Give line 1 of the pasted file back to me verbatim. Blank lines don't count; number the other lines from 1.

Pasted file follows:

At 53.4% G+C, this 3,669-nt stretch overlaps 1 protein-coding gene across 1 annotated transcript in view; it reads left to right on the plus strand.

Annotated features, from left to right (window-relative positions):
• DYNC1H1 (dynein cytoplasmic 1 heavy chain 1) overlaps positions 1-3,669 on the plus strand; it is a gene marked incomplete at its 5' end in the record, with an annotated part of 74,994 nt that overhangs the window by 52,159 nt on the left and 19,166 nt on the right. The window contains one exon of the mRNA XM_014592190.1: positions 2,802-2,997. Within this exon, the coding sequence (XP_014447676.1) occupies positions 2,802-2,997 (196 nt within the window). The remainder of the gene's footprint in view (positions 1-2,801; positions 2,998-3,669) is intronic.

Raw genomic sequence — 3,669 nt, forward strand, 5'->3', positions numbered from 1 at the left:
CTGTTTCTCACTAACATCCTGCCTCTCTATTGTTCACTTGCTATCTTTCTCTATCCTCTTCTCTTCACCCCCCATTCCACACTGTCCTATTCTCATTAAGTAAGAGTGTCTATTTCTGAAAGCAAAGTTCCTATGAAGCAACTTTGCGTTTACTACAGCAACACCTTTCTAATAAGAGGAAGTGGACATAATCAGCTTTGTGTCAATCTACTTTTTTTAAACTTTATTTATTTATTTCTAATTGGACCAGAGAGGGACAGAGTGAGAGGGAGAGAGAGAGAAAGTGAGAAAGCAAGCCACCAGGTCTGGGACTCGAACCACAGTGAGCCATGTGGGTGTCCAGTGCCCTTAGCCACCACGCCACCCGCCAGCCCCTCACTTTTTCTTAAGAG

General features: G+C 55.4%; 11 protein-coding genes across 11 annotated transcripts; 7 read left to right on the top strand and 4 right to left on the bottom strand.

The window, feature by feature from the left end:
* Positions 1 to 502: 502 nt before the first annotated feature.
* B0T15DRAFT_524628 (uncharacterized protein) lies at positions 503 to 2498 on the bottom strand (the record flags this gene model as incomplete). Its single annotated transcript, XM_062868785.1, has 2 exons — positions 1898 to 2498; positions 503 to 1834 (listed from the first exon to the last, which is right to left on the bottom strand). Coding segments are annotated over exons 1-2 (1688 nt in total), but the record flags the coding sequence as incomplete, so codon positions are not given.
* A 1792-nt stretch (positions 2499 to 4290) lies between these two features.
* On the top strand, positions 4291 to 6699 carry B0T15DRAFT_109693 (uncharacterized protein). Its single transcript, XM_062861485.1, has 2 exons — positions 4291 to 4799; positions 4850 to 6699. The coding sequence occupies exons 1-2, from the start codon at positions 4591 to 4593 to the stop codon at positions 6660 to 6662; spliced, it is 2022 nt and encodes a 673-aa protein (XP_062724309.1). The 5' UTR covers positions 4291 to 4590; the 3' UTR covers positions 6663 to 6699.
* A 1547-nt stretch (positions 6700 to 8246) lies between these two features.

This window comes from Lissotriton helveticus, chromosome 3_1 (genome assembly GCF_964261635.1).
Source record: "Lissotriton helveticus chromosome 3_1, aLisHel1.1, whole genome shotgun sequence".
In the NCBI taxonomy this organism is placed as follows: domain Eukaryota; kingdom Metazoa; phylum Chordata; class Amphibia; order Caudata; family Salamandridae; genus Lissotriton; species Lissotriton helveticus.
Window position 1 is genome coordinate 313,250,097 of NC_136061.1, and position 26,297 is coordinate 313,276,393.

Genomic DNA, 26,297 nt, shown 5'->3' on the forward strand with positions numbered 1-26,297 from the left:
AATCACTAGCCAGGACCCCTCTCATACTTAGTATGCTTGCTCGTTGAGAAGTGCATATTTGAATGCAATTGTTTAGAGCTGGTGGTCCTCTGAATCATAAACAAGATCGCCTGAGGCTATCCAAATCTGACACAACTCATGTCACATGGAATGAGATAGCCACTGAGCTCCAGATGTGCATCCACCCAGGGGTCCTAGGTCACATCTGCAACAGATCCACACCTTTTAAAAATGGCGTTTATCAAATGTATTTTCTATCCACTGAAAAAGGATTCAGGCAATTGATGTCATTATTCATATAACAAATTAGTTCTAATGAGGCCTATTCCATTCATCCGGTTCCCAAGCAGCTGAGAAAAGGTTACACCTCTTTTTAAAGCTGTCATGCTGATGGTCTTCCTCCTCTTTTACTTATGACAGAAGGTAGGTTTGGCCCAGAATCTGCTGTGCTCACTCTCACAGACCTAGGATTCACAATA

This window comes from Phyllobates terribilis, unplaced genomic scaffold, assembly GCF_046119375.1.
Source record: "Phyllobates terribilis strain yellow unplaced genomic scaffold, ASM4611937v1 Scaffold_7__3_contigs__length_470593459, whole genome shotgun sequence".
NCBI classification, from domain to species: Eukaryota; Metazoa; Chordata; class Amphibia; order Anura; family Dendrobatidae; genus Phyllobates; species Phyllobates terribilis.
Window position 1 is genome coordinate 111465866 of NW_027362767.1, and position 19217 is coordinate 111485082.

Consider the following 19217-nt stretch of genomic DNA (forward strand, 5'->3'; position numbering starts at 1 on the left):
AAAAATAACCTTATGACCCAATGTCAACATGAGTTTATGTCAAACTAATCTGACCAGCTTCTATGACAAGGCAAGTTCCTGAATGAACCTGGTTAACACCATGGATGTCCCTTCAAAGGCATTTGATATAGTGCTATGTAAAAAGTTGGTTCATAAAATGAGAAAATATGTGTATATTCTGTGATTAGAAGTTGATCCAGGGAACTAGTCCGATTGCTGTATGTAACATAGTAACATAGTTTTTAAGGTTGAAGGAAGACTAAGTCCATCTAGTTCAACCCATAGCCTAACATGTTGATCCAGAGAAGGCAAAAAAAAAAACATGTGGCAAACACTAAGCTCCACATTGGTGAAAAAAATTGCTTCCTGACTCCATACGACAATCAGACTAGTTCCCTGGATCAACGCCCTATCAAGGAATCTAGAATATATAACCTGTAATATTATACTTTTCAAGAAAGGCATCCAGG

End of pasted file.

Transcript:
At 53.4% G+C, this 3,669-nt stretch overlaps 1 protein-coding gene across 1 annotated transcript in view; it reads left to right on the plus strand.